Observational studies have questioned the effectiveness of perioperative calcium channel blockers but failed to correct for selection biases. We therefore performed a prospective observational cohort study of the effects of calcium channel blockers on cardiac surgical mortality. A propensity score technique was used for risk adjustment.Methods
We identified 6619 patients who underwent nontransplant cardiac surgery at the Toronto General Hospital (Toronto, Ontario, Canada) between May 1999 and December 2001. Propensity scores for calcium channel blocker use were constructed for the entire sample and for the subgroup (n = 5222) that underwent coronary artery bypass grafting. The calcium channel blocker adjusted odds ratio for in-hospital mortality after cardiac surgery was determined by using multiple logistic regression and propensity matched-pairs analyses. A subgroup analysis was performed for patients who underwent coronary artery bypass grafting: the calcium channel blocker adjusted odds ratio for mortality was determined by using propensity score matched-pairs analyses.Results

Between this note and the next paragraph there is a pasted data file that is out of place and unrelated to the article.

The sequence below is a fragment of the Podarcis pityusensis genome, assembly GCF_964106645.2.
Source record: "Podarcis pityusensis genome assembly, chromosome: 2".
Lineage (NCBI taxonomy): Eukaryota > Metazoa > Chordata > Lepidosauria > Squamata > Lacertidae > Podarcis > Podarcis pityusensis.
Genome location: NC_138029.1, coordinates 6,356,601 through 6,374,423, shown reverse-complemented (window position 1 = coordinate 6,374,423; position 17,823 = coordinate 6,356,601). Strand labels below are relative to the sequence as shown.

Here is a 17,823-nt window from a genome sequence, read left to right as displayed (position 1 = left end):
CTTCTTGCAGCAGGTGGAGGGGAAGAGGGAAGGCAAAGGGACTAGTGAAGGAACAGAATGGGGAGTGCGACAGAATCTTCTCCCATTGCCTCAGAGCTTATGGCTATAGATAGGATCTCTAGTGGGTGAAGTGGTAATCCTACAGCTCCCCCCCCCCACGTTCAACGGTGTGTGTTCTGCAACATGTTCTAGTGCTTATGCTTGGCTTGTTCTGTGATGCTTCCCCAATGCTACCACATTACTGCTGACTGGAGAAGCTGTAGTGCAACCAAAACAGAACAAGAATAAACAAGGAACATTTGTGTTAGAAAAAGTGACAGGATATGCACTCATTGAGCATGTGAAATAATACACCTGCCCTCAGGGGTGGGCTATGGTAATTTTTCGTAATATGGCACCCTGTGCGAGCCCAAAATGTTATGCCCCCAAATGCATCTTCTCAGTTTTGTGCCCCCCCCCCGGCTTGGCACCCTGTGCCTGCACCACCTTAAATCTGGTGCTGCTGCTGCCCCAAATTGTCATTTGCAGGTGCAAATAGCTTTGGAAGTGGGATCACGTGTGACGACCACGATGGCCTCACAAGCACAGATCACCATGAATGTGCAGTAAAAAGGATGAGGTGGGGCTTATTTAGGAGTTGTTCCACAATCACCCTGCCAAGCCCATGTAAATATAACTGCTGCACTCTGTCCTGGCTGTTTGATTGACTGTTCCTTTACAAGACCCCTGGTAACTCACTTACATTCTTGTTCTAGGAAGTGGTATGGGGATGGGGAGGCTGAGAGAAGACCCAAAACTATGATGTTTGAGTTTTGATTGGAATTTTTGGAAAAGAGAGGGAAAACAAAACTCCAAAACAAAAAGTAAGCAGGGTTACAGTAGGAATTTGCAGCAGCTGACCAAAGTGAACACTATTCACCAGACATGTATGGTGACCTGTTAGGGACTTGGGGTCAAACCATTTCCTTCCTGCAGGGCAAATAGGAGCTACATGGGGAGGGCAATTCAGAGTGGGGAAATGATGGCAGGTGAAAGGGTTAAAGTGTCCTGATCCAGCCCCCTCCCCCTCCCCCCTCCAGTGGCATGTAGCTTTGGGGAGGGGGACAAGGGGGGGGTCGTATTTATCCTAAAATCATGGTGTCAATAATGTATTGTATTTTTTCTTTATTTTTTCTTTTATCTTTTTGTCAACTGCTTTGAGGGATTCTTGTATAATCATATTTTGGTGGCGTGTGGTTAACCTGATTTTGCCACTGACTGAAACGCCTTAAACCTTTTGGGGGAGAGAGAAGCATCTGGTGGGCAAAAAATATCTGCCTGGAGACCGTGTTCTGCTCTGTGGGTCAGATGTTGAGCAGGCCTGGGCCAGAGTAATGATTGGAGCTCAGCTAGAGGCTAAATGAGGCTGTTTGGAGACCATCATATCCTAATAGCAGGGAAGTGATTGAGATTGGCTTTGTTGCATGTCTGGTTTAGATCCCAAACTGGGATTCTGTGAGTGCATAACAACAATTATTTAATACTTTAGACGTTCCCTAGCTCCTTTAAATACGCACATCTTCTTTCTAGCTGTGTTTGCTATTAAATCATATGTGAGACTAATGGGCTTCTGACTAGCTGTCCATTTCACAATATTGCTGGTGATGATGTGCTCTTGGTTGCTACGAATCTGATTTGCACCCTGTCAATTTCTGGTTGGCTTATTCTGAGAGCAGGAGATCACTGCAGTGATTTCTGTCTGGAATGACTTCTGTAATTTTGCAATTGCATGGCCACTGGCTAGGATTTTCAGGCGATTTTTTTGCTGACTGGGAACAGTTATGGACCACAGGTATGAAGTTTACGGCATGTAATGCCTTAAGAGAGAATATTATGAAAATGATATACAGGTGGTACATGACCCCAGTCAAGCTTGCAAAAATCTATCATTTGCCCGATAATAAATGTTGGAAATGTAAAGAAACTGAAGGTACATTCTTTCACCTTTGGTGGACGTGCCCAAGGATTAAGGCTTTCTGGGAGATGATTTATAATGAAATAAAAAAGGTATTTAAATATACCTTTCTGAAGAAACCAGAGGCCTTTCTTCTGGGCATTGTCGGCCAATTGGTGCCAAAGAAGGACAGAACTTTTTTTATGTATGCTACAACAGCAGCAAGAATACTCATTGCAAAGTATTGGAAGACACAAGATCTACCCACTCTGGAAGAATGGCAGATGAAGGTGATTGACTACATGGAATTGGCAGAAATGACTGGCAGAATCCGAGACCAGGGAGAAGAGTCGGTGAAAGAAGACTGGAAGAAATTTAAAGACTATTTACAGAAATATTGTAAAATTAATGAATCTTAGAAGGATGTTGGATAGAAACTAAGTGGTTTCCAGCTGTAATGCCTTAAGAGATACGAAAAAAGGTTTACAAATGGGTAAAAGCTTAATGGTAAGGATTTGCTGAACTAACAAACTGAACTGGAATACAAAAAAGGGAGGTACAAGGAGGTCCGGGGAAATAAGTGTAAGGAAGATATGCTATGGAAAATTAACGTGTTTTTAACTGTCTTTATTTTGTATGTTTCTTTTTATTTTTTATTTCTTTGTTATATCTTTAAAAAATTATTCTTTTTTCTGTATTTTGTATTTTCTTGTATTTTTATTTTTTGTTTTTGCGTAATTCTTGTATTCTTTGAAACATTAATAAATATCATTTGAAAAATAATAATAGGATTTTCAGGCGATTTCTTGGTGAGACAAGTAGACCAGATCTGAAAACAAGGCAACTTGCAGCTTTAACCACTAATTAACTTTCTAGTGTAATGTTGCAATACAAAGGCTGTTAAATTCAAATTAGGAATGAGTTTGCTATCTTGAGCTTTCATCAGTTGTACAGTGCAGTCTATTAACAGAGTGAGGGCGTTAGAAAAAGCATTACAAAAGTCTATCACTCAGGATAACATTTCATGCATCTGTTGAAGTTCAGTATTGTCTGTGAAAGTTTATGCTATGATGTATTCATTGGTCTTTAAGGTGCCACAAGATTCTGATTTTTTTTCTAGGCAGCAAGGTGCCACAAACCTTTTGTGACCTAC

Calcium channel blockers were associated with significantly reduced cardiac surgical mortality after adjustment with both multiple logistic regression (odds ratio, 0.56; 95% confidence interval, 0.33–0.94; P = .028) and propensity score matched-pairs analyses (odds ratio, 0.56; 95% confidence interval, 0.32–0.98; P = .042). Calcium channel blockers were also associated with reduced mortality (odds ratio, 0.48; 95% confidence interval, 0.23–0.98; P = .044) among patients who underwent coronary artery bypass grafting.Conclusions
After adjustment for baseline differences, calcium channel blockers were associated with significantly reduced mortality after cardiac surgery. This benefit also extends to the subgroup that underwent coronary artery bypass grafting. A large randomized controlled trial of perioperative calcium channel blockers is therefore warranted.